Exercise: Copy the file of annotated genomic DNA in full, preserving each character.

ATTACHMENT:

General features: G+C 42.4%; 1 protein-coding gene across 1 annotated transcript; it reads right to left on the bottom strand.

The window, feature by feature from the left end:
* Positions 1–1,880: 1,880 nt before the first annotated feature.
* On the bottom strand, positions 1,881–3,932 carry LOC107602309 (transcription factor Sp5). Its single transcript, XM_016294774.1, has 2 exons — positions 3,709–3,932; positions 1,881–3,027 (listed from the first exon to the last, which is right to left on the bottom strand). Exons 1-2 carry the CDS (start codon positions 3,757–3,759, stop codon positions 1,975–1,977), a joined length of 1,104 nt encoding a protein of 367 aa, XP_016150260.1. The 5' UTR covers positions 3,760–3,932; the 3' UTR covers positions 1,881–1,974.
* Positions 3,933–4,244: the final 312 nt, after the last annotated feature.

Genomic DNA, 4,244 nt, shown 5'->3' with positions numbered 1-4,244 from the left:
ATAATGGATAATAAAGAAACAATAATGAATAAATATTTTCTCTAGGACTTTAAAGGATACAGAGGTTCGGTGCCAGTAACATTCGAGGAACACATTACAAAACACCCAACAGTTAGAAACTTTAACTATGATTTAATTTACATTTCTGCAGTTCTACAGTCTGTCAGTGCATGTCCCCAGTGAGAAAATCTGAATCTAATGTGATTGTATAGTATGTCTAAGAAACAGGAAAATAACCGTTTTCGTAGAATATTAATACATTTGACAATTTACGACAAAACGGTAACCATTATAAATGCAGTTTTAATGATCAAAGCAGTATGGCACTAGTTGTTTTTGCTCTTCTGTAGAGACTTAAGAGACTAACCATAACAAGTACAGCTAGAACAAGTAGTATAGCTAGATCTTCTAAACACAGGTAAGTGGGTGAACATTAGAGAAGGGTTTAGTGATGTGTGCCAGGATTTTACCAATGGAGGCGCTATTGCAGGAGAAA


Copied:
General features: G+C 42.4%; 1 protein-coding gene across 1 annotated transcript; it reads right to left on the bottom strand.

The window, feature by feature from the left end:
* Positions 1–1,880: 1,880 nt before the first annotated feature.
* On the bottom strand, positions 1,881–3,932 carry LOC107602309 (transcription factor Sp5). Its single transcript, XM_016294774.1, has 2 exons — positions 3,709–3,932; positions 1,881–3,027 (listed from the first exon to the last, which is right to left on the bottom strand). Exons 1-2 carry the CDS (start codon positions 3,757–3,759, stop codon positions 1,975–1,977), a joined length of 1,104 nt encoding a protein of 367 aa, XP_016150260.1. The 5' UTR covers positions 3,760–3,932; the 3' UTR covers positions 1,881–1,974.
* Positions 3,933–4,244: the final 312 nt, after the last annotated feature.

Genomic DNA, 4,244 nt, shown 5'->3' with positions numbered 1-4,244 from the left:
ATAATGGATAATAAAGAAACAATAATGAATAAATATTTTCTCTAGGACTTTAAAGGATACAGAGGTTCGGTGCCAGTAACATTCGAGGAACACATTACAAAACACCCAACAGTTAGAAACTTTAACTATGATTTAATTTACATTTCTGCAGTTCTACAGTCTGTCAGTGCATGTCCCCAGTGAGAAAATCTGAATCTAATGTGATTGTATAGTATGTCTAAGAAACAGGAAAATAACCGTTTTCGTAGAATATTAATACATTTGACAATTTACGACAAAACGGTAACCATTATAAATGCAGTTTTAATGATCAAAGCAGTATGGCACTAGTTGTTTTTGCTCTTCTGTAGAGACTTAAGAGACTAACCATAACAAGTACAGCTAGAACAAGTAGTATAGCTAGATCTTCTAAACACAGGTAAGTGGGTGAACATTAGAGAAGGGTTTAGTGATGTGTGCCAGGATTTTACCAATGGAGGCGCTATTGCAGGAGAAA